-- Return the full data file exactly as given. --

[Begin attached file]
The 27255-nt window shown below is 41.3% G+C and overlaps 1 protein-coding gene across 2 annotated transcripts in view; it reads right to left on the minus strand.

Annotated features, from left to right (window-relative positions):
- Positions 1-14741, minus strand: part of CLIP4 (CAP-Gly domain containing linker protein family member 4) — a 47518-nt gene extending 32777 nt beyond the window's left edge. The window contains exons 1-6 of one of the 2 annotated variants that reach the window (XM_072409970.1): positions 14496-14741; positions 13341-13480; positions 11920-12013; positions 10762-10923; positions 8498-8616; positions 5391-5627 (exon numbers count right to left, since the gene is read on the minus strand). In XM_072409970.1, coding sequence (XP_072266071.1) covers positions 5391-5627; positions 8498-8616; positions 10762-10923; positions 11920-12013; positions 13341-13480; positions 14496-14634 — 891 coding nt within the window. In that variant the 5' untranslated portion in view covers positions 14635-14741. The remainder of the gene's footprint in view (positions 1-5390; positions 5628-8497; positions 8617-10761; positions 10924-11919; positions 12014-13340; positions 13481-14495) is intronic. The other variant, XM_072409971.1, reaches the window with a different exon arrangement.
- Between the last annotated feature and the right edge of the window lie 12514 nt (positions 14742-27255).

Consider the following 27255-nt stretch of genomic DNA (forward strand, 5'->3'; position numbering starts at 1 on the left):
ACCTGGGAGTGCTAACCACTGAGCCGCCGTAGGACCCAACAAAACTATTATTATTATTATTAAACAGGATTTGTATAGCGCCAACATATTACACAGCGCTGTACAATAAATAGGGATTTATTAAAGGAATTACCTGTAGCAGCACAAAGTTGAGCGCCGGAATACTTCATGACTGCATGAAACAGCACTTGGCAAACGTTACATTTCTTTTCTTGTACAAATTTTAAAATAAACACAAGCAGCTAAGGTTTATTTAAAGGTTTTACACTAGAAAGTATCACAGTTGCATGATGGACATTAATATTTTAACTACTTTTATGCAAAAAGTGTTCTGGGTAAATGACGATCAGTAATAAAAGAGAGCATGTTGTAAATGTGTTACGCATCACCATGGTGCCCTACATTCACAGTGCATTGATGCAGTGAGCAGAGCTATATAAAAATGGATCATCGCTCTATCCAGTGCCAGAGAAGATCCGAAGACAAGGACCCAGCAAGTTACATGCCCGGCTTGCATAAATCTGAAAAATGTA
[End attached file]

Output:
The 27255-nt window shown below is 41.3% G+C and overlaps 1 protein-coding gene across 2 annotated transcripts in view; it reads right to left on the minus strand.

Annotated features, from left to right (window-relative positions):
- Positions 1-14741, minus strand: part of CLIP4 (CAP-Gly domain containing linker protein family member 4) — a 47518-nt gene extending 32777 nt beyond the window's left edge. The window contains exons 1-6 of one of the 2 annotated variants that reach the window (XM_072409970.1): positions 14496-14741; positions 13341-13480; positions 11920-12013; positions 10762-10923; positions 8498-8616; positions 5391-5627 (exon numbers count right to left, since the gene is read on the minus strand). In XM_072409970.1, coding sequence (XP_072266071.1) covers positions 5391-5627; positions 8498-8616; positions 10762-10923; positions 11920-12013; positions 13341-13480; positions 14496-14634 — 891 coding nt within the window. In that variant the 5' untranslated portion in view covers positions 14635-14741. The remainder of the gene's footprint in view (positions 1-5390; positions 5628-8497; positions 8617-10761; positions 10924-11919; positions 12014-13340; positions 13481-14495) is intronic. The other variant, XM_072409971.1, reaches the window with a different exon arrangement.
- Between the last annotated feature and the right edge of the window lie 12514 nt (positions 14742-27255).

Consider the following 27255-nt stretch of genomic DNA (forward strand, 5'->3'; position numbering starts at 1 on the left):
ACCTGGGAGTGCTAACCACTGAGCCGCCGTAGGACCCAACAAAACTATTATTATTATTATTAAACAGGATTTGTATAGCGCCAACATATTACACAGCGCTGTACAATAAATAGGGATTTATTAAAGGAATTACCTGTAGCAGCACAAAGTTGAGCGCCGGAATACTTCATGACTGCATGAAACAGCACTTGGCAAACGTTACATTTCTTTTCTTGTACAAATTTTAAAATAAACACAAGCAGCTAAGGTTTATTTAAAGGTTTTACACTAGAAAGTATCACAGTTGCATGATGGACATTAATATTTTAACTACTTTTATGCAAAAAGTGTTCTGGGTAAATGACGATCAGTAATAAAAGAGAGCATGTTGTAAATGTGTTACGCATCACCATGGTGCCCTACATTCACAGTGCATTGATGCAGTGAGCAGAGCTATATAAAAATGGATCATCGCTCTATCCAGTGCCAGAGAAGATCCGAAGACAAGGACCCAGCAAGTTACATGCCCGGCTTGCATAAATCTGAAAAATGTA